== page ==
Meet the cast of “The WCTH Mystery Series”: CTH Veteran Gil Bazil returns to the stage

The Community Theatre of Howell’s popular “WCTH Mystery Series” continues on Sunday, April 11, at 2 p.m. with a free performance of two radio-style mystery dramas: “Sherlock Holmes: The Case of the Dead Adventuress” and “Ellery Queen: Mr. Short and Mr. Long.”

The audience will get to journey back in time to the golden age of radio, as the WCTH cast acts out the dramas. All performances take place at the Howell High School Freshman Campus, 1400 W. Grand River Ave., Howell.

Admission is free for all “WCTH Mystery Series” shows. Masks must be worn in the audience and social distancing will be observed.

From now through Sunday, the Livingston Post will be introducing you to members of the “WCTH Mystery Series” cast.

In today’s story, we meet Gil Bazil. A CTH veteran, Bazil is a retired medical technologist specialist at Warde Medical Library in Ann Arbor. He’s a Grand Master in Tang Soo Do (Korean Karate) and a 6th Degree Master Instructor in Kata Iaijutsu Ryu (the art of the Samurai Sword) which he teaches four days per week in Clarkston, Ortonville and Lansing. He and his wife Mary Ellen live in Hartland Township.

How did you first become involved with CTH? How many shows have you been involved with?

I first became involved with CTH in their 1994 production of “Fiddler on the Roof.” I was heavily involved with Eastern European dance and folklore for over 40 years, and that musical was very close to my heart. The director was fantastic, the cast, crew and staff were all top-notch, so I was hooked and couldn’t wait to come back for the next production.

Gil Bazil

I have been involved in over 50 CTH productions as a performer, choreographer, assistant director, stage manager, staff member, or stage crew and including other groups, nearly 60.

What are some favorite roles or theater experiences from the past, either with CTH or other groups?

How much time do you have? Positive experiences come in so many forms, from the quality of the material, the depth of the message, the richness of a character that you might be charged with depicting, the camaraderie of the team working on the project, often just the simple joy of bringing a few smiles to an audience, and sometimes they all come together.

One such production that comes to mind was “Our Town.” It represented a departure from the usual musicals CTH was doing at that time and was special for many reasons: Thornton Wilder’s script is a literary masterpiece, the director’s vision was wonderful, and I had the opportunity to play the character of Doc Gibbs, a small-town practitioner that I crafted as a tribute to my physician father.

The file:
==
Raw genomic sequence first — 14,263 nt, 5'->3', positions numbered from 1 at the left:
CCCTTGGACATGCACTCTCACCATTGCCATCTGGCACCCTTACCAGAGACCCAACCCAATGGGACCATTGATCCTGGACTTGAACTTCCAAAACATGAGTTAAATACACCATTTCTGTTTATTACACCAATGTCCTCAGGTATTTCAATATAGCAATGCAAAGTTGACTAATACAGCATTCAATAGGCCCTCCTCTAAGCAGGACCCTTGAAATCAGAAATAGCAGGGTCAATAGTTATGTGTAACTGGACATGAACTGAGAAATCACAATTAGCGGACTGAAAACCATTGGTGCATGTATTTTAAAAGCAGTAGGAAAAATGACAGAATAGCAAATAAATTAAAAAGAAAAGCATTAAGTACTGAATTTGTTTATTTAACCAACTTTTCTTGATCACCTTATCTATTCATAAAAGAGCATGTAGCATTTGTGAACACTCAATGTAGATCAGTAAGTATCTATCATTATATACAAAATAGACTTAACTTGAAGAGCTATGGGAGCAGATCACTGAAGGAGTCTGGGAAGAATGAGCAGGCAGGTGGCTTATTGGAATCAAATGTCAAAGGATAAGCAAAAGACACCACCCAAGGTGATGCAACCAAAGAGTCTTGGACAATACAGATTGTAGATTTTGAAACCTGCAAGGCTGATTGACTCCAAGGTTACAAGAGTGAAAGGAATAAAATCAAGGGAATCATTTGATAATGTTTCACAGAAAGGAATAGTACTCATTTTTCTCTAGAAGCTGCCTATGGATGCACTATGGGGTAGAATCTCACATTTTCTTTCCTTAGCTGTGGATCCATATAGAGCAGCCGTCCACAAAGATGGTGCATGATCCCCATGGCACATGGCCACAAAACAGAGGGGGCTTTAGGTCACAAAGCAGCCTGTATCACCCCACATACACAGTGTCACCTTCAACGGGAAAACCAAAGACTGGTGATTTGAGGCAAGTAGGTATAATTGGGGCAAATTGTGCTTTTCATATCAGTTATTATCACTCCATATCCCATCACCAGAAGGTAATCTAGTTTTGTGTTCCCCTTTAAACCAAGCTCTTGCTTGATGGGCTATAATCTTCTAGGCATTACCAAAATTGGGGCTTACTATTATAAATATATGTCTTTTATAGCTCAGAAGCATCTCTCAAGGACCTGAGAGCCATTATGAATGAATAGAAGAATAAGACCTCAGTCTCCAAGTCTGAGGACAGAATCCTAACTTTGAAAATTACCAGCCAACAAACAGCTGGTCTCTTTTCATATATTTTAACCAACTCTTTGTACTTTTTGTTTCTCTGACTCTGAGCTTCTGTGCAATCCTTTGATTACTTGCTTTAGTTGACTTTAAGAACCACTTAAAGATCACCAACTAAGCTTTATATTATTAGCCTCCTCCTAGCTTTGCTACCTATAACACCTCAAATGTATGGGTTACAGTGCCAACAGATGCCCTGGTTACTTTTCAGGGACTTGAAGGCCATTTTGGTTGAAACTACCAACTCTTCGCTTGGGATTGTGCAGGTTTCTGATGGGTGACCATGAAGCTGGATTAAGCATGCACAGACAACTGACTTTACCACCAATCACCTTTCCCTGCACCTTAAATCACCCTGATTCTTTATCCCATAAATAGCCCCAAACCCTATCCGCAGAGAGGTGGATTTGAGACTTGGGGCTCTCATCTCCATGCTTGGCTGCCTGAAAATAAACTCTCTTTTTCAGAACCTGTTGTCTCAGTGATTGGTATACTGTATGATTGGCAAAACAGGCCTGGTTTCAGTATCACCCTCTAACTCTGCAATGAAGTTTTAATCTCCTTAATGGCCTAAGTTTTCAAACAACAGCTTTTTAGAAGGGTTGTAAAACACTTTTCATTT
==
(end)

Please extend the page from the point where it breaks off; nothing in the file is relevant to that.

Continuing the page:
For “My Fair Lady,” I had the opportunity to research the Victorian British Empire to fill out the character of Colonel Pickering, ending up with a five-page biography.

In CTH’s “It’s a Wonderful Life,” I was the angel Clarence, who reminded us of the value of every life with the importance of never giving up.

I was instrumental in bringing two original works to life, one where I did the choreography and another where I could create a character with a semiprofessional company with the music written by Kathie Lee Gifford (she told me after the show that the song I performed was her personal favorite … good thing I didn’t know beforehand). 

What do you like most about being involved with CTH?

Definitely the people. CTH is a supportive community of artists, all talented in different fields, who come together for the common objective of crafting the best production possible.

It is always fascinating and rewarding to see the contributions of these many individuals so well versed in dramaturgy, costuming, vocal music, choreography, the many technical areas, and many other areas in addition to the performers who have their own individual strengths all working so diligently to bring to life the vision of one of the outstanding directors we have here. 

Tell us about the WCTH Mystery Series shows and why you like these shows. 

These WCTH shows are a chance to experience a largely forgotten form of performance art that occupies a unique space between the individually conceived imaginative imagery reading a fine literary work and the physical depiction of a story on stage or screen.

There is an elegance in the simplicity of telling the story with the only physical set as the interior of a early 20th century radio studio and the only characters being voice actors who tell the story, allowing the images to spring up in the minds of the listeners.

What can the audience expect with these productions?

Audience members will have a unique look into the world of radio broadcasting, which was such an important part of life in the 1930s through the 1950s, a chance to experience the medium that gave rise to the television era.

Those who remember these shows from their younger years will have a chance to enjoy them again perhaps with new perspective, and those for whom this was before their time will have a chance to appreciate the entertainment so important to their parents and grandparents. All of that aside, it’s just a great afternoon of entertainment.

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